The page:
MORE THAN THREE-QUARTERS of Irish construction companies have come across “black economy operations” in recent months, a new survey shows.
The Construction Industry Federation (CIF) carried out a survey on the black economy in the sector and found that 76 percent of construction companies have come across black economy operations in the last three months.
It also showed that 85 per cent of construction companies have come across an increased number of black economy operations in the last 12 months.
Almost 20 per cent of construction companies believe that black economy activity in the construction sector has grown by more than 100 percent since the downturn began.
The survey also showed:
- 52 per cent of construction companies believe they have lost more than five jobs to black economy operations in the last 12 months
- Just under one in four construction companies are aware of public contracts being awarded to black economy operations
- 98.5 percent of construction companies believe black economy operators pay their workers with cash outside of the tax system
- 65 per cent believe that wage rates offered to construction workers in black economy operations are undercut by more than 20 percent
- Almost one in two construction companies have come across clients who have experienced problems with black economy operators or the work they have carried out and 39 per cent have been asked to repair work carried out by a black economy construction operative
- 56 per cent believe that the materials used by black economy operators are lower in quality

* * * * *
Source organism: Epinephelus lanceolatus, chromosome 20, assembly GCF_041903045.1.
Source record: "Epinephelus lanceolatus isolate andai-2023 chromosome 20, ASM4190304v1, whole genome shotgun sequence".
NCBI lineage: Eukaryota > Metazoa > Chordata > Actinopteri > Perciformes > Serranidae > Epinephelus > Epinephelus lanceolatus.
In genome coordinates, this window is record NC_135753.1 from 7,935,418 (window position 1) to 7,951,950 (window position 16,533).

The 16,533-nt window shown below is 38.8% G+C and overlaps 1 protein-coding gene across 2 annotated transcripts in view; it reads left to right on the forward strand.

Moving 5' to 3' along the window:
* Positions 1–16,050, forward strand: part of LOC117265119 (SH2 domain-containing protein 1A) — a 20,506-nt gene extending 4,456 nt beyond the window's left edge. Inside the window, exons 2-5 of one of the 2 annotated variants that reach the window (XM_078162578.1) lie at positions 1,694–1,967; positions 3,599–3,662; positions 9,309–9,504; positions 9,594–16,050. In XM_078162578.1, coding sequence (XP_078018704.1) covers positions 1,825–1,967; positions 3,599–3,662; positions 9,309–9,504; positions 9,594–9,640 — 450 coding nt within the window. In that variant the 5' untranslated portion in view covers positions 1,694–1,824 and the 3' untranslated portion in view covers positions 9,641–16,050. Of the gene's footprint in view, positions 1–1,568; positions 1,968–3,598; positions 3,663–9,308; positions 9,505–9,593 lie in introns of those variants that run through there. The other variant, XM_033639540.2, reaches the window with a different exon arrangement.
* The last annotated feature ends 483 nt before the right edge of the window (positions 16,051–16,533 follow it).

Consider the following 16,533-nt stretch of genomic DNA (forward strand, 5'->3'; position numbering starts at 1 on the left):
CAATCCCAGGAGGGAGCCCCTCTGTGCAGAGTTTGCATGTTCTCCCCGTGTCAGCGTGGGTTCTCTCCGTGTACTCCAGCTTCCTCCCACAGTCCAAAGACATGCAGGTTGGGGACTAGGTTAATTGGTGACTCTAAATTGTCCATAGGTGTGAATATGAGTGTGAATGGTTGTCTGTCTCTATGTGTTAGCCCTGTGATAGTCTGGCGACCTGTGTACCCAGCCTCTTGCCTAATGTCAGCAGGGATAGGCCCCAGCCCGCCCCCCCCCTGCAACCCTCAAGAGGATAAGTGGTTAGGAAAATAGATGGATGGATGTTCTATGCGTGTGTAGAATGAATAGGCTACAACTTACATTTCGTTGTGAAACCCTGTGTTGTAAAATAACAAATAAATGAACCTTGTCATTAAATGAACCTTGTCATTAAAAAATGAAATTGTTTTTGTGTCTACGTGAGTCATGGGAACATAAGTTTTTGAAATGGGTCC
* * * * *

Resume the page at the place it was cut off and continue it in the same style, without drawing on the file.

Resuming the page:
When it comes to regulation, 93 per cent believe the Government needs to take stronger action to regulate black economy operators.
Meanwhile, 74 per cent believe the Revenue Commissioners should be responsible for ensuring regulations to combat the black economy are enforced.
Commenting on the survey, CIF Director General Tom Parlon said:
For some time now it has been evident that there is a major problem with black economy activity in the construction sector. Legitimate construction operatives who obey their tax obligations and comply with the various regulations in the industry are finding it more difficult to win work. The fact is that they are being undercut by black economy operators when it comes to tendering.
He said that the black economy operators are able to do this because they are not paying tax, providing their workers with the mandated wages and pensions, are using lower quality materials and not abiding by regulations and safety standards.
Parlon said that this is not just an issue for those in the construction sector.
These companies regularly avoid tax, which reduces the payments to the Exchequer. That impacts on everyone in the country. Additionally in some cases these construction operatives may be claiming Jobseekers Allowance at the same time as they are doing this construction work on the side.
He said that “lower rates do not mean the construction work is of the same quality”, with some CIF members saying they have seen jobs done by black economy operators which had to be repaired.
Parlon said there are also “real concerns” about the safety standards implemented by such black economy operatives.
The CIF said it hopes that by releasing the survey, more measures may be introduced to tackle the black economy in the construction industry.
There is particular responsibility on the Government, the various local authorities and state agencies. These bodies are responsible for the majority of the construction work that is taking place at the moment and they must lead by example on this issue.